Hail Félicette! French Space Cat Memorial Beginning to Take Shape

Félicette, the first cat in space (seen here at right), will soon be immortalized as a bronze sculpture at the International Space University in Strasbourg. On the left here is one of the first photos of the artwork in progress, and at the center is a small scale model.
Félicette, the first cat in space (seen here at right), will soon be immortalized as a bronze sculpture at the International Space University in Strasbourg. On the left here is one of the first photos of the artwork in progress, and at the center is a small scale model. (Image credit: Gill Parker/Kickstarter/CNES)

Fifty-six years after a cat named Félicette became the first feline to launch into space, plans to build the cosmic cat's first proper memorial are beginning to take shape. 

In 2017, a Kickstarter campaign raised more than $57,000 to build a statue of Félicette commemorating her historic mission. After a long search, the campaign's organizers have finally found a permanent home for the memorial. And last week, they shared the first photos of the statue's new design, featuring an out-of-this-world (literally) replica of Félicette. 

The new photos show a clay model of what will eventually be the bronze sculpture of Félicette sitting on top of planet Earth and gazing up at the stars. It's still a work in progress, and in order to keep the statue from toppling over on its round bottom, the planet's Southern Hemisphere has been temporarily set aside. The final product will be around 69 inches (175 centimeters) tall, and it will be displayed at the International Space University in Strasbourg, France. 

Related: A History of Animals in Space (Infographic)

The project's founder, Matthew Serge Guy, originally planned to have Félicette perched on top of the French Véronique AG1 rocket that launched her into space on Oct. 18, 1963. While the sketches of the original design were adorable, the idea turned out to be a bit less practical in three dimensions. 

"The Véronique rocket that Félicette flew upon was very very tall, and very very thin," Guy wrote in an update on Kickstarter. "If we maintained that same width-to-height ratio, with the rocket podium for Félicette at a height of just over a meter, it would resemble a very narrow pole that a slightly larger-than-life sized cat could barely fit on top of."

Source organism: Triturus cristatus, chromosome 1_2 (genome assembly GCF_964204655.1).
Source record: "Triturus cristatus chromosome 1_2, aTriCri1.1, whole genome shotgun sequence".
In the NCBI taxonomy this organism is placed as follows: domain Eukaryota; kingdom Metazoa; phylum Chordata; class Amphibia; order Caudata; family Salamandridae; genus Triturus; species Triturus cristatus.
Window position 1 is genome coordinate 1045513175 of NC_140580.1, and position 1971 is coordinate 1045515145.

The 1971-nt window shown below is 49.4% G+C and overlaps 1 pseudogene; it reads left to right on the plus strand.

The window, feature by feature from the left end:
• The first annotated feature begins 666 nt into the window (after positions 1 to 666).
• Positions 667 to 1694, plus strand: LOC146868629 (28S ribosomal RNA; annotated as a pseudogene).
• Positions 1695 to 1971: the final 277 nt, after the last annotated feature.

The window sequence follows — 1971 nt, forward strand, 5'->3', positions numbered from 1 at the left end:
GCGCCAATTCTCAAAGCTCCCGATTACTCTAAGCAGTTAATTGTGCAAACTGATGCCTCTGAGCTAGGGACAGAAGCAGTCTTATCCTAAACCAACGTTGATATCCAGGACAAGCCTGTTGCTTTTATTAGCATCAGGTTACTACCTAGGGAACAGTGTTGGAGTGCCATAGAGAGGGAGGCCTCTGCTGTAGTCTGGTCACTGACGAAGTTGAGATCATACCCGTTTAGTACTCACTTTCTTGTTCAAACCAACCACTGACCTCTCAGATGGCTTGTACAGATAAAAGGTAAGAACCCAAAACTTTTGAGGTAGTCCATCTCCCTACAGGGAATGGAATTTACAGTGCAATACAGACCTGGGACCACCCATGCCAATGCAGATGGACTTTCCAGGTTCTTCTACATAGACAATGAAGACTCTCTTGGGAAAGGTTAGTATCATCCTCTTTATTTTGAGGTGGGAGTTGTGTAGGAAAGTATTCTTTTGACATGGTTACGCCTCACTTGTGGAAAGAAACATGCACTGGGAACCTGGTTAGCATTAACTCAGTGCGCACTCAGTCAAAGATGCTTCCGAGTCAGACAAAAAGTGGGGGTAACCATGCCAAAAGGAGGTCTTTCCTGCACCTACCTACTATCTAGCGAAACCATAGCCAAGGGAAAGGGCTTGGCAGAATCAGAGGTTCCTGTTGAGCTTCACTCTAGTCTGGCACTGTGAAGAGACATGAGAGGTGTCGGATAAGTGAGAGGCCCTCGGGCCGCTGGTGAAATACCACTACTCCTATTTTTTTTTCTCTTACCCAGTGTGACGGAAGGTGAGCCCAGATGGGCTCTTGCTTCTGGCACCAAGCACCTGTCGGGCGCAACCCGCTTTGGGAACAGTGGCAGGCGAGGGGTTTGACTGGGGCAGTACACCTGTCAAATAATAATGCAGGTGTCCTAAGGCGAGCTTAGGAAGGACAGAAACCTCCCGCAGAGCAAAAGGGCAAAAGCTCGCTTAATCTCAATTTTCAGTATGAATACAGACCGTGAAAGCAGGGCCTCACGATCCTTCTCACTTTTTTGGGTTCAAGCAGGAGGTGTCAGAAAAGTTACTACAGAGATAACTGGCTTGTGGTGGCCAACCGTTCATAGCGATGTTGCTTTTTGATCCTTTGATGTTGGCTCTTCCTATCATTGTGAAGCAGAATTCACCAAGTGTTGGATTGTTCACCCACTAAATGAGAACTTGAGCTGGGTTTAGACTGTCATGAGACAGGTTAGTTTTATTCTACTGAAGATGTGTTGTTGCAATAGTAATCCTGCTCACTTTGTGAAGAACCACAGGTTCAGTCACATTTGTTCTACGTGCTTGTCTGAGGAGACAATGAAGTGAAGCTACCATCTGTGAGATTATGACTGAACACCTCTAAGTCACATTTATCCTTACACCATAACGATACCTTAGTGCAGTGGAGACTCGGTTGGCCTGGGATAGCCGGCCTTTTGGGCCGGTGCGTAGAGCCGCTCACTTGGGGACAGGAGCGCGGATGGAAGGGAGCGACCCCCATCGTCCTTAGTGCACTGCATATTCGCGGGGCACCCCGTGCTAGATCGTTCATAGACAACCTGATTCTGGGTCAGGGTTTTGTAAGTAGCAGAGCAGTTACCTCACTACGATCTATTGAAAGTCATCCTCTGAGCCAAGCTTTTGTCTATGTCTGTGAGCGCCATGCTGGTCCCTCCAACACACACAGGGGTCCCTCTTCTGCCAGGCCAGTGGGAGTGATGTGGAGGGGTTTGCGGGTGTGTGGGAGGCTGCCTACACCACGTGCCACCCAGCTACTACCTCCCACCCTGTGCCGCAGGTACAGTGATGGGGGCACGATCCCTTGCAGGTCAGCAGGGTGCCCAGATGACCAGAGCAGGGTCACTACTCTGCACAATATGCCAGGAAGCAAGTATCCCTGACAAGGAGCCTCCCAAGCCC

The original sketches of the Félicette statue show the cat on top of the Véronique AG1 rocket.  (Image credit: Gill Parker/Liam/Douggy/Kickstarter)

Aside from the practical issues, having a rocket as the base of Félicette's statue also presented a bit of a moral dilemma. "Félicette was literally placed into the tip of a rocket against her will," Guy said. "So, memorializing her with a bronze showing more-or-less the same thing felt in some ways insensitive."

The artist, the award-winning British sculptor Gill Parker, came up with the idea to set Félicette on top of a globe instead of the rocket. Then she got to work sculpting a 6-inch (15 cm) maquette, or scale model, to "sketch" the concept in 3D. Small-scale replicas of the statue like this one will eventually be available for purchase, Guy told Space.com. Because bronze is expensive, however, he is working to find a cheaper material to make them more affordable. 

Guy also originally planned to place the memorial somewhere in Paris, Félicette's home town. (She was a stray there before the French space agency picked her up and started training her for spaceflight.) But finding a suitable public venue for the memorial within the city turned out to be more difficult than expected. 

Thankfully, with a little help from the French space agency CNES and the European Space Agency, they were able to find a home for Félicette at the International Space University. Félicette will be in the Pioneer's Hall there, where she will share a room with a bust of Yuri Gagarin, the first man in space.

Exactly when Félicette's statue will be completed and unveiled at its new home is yet to be determined, as it depends on the sculptor's busy schedule, but we'll post an update here on Space.com when we find out more!

Email Hanneke Weitering at hweitering@space.com or follow her @hannekescience. Follow us on Twitter @Spacedotcom and on Facebook.

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Hanneke Weitering
Contributing expert

Hanneke Weitering is a multimedia journalist in the Pacific Northwest reporting on the future of aviation at FutureFlight.aero and Aviation International News and was previously the Editor for Spaceflight and Astronomy news here at Space.com. As an editor with over 10 years of experience in science journalism she has previously written for Scholastic Classroom Magazines, MedPage Today and The Joint Institute for Computational Sciences at Oak Ridge National Laboratory. After studying physics at the University of Tennessee in her hometown of Knoxville, she earned her graduate degree in Science, Health and Environmental Reporting (SHERP) from New York University. Hanneke joined the Space.com team in 2016 as a staff writer and producer, covering topics including spaceflight and astronomy. She currently lives in Seattle, home of the Space Needle, with her cat and two snakes. In her spare time, Hanneke enjoys exploring the Rocky Mountains, basking in nature and looking for dark skies to gaze at the cosmos.